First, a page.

Jimmy Edgar’s street-smart and wise-beyond-his-years–is inspired by junky-infested sewers and industrious landscapes.
Street-smart and wise-beyond-his-years, inspired by junky-infested sewers and industrious landscapes, Jimmy Edgar–Warp’s latest signing—evolves a style described as “scratches galore and moody electronic pulses via some glorious Detroit Neon.”
When Jimmy Edgar was 17 he sent out a few demos to random labels and got signed instantly to Isophlux in NYC, following the release of a techno track called “We Like You” for Poker Flat in Germany. Not long after that he got signed to Merck records and they released his first full length album, My Mines I [merck009] by the “dual alter ego” Kristuit Salu vs. Morris Nightingale.
With his release on Merck Edgar gained some attention and played NYC, Vancouver, the infamous experimental Miami Infiltrate, a few cities in Japan, and random other shows all over the US.
More recently Edgar has played in Detroit with Nickraftis from Planet Mu, the Jan Jelinek/Thomas Fehlmann tour, and at the Detroit Electronic Festival, Movement 2003 — which, by the way, was his first performance under the name Jimmy Edgar from Warp Records.
He’s 20 now and soon he’s expected to be playing the annual Warp Autumn/Winter big party on Halloween at The Coronet theatre in London — and his much anticipated Warp release is expected to boom sometime in January of 2004.
What lead you to composing music?
I lead myself into music, it was pretty much a natural fixation.
What kind of music did you start making?
It was mostly experiments in sound.. acoustic space, pretty minimal stuff, and things like tape loops and tape manipulation.
How did you start messing around with electronica, experimental/idm/glitch? It wasn’t until I was about 10 years old that I got into electronically producing sounds, picked up some old analog pieces. From there I started performing at Detroit raves when I was 15… with like, Juan Atkins, Kevin Saunderson and Derrick May. I was the only person in Detroit playing live crazy drum ‘n’ bass. I was known for doing ”booty bass” in Detroit with really dirty lyrics.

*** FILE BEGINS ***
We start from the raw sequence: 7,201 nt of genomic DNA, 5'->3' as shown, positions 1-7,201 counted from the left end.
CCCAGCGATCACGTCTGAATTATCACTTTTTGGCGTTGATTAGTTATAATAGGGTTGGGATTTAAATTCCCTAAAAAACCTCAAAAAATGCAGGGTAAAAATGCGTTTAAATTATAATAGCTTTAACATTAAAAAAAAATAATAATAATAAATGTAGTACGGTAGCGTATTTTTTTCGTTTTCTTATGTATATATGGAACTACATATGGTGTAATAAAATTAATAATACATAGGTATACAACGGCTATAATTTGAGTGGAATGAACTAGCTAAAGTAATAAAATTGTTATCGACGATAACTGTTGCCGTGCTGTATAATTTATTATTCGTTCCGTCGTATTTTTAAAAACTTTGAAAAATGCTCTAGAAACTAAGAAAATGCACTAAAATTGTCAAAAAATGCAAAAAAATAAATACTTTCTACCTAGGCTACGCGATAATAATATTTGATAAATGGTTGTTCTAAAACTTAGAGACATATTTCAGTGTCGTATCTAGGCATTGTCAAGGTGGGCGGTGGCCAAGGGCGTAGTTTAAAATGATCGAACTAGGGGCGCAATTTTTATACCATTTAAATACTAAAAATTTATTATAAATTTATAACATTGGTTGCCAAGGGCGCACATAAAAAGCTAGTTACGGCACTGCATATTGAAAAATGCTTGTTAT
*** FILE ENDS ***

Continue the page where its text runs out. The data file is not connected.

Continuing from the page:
What inspires you and what are some of your influences?
In my early years I was jazz influenced on percussion and the drum set and played in experimental bands and made tape recordings. Most of my recordings were pitch-bended tape loops, cut edits, and noise tracks just from messing with the technical parts. I pretty much played whatever instrument I could get my hands on. Even picked up the saxophone for a few years.
During this time I was exposed to Detroit techno, 80s hip-hop/street beat, and things like New Wave. (By my mother, who I haven’t seen in 12 years. She disappeared randomly when I was little) I was pretty lucky to get exposed to these. I was influenced heavily by the early electronic movement–first/second generation… Kraftwerk of course. Also, synthetic funk music is a huge influence.
Yet music is not as much an influence as art is… I am really influenced by urban landscapes, city fashion, and pretty much anything minimal.
But also, I listen to a lot of everything. I don’t limit myself to anything. I have lots of passion for Bossa Nova, most anything Latin, pre-85 punk, 80s goth rock, and the earliest forms of experimental music like Stockhausen, Reich, Botrishe, and Mauriz.
Detroit is also a big influence. Imagine cityscapes and urban city life with my music. That’s very important to my art. I am mostly inspired by feeling drawn from cityscapes. Minimal art is very inspiring to me. Visual aesthetics as well.
Tell me about the technicalities involved in your music: your mathematical approach to music, about Max/Msp–which you are known for using–and what you think makes you unique or inventive.